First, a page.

And both have an ON/OFF button as well as heat gauges that allow you to dial the iron from the lowest degree of 300 all the way up to 450.

So while the two Nano flat irons in my pack were pretty evenly matched point for point, here's where they differed.  Although both seemed to be fitted with floating plates - which are plates that can move and contract in order to accommodate whatever chunk or slice of hair you want to put in between them, ensuring constant contact for optimal straightening/styling - I was able to squeeze the smaller one flush (albeit with a bit more effort than I'm used to)...

...but could not get the plates on the larger one to close tight to save my life!  Perhaps it was just my model, but the plates on this barely moved at all.   Even with me employing a Kung Fu grip on this - squeezing it with all my might - it would NOT budge!  Needless to say, my hair slipped right through when I tried to use it, making any type of straightening or styling impossible.  So, with the inherent virtue of the BOGO now gone, I flatly moved forward to style my hair with the smaller one.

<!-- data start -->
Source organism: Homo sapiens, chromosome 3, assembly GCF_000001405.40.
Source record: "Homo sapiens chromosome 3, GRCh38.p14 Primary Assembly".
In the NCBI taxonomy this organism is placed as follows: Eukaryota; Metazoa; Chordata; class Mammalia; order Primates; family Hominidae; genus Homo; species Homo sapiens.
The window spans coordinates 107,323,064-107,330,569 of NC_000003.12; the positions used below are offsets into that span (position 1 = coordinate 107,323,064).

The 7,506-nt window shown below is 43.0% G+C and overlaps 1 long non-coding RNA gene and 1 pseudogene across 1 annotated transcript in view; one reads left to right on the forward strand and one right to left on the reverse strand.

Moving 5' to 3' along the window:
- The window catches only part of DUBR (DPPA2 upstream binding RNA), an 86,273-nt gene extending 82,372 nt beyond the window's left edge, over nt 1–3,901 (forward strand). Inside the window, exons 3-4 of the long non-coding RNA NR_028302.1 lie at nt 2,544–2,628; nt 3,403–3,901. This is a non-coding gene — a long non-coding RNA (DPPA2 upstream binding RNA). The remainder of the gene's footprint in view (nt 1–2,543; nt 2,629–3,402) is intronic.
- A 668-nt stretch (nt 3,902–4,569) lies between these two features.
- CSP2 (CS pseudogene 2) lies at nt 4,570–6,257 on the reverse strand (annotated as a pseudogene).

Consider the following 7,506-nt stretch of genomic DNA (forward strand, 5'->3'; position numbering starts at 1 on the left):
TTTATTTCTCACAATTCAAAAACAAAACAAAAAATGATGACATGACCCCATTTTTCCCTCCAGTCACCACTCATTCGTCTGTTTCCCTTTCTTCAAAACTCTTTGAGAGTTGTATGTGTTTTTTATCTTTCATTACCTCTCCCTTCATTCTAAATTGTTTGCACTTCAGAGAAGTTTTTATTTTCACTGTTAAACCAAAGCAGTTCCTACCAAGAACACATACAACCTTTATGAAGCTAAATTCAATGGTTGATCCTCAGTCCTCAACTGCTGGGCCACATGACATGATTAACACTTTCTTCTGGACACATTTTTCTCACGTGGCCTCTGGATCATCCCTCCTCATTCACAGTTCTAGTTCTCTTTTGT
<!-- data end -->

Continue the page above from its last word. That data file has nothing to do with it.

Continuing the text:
The iron heated up to 340 degrees (my preferred setting) fairly quickly even though I had to basically guess its readiness since there is no indicator (at least none that I could tell) to inform you of this.  My first go 'round, I used it with my CHI Iron Guard and it came out OK, but not as glossy as I'm used to.  Styling was a tad cumbersome as my hair did not glide through the plates as smoothly as I had hoped and left creases along the way.  The second session was a little better; I used my Paul Mitchell Skinny Serum and the iron seemed to appreciate it more.  I got a little more shine than before, but it seemed to peter out after a day or so and downgrade to a normal sheen.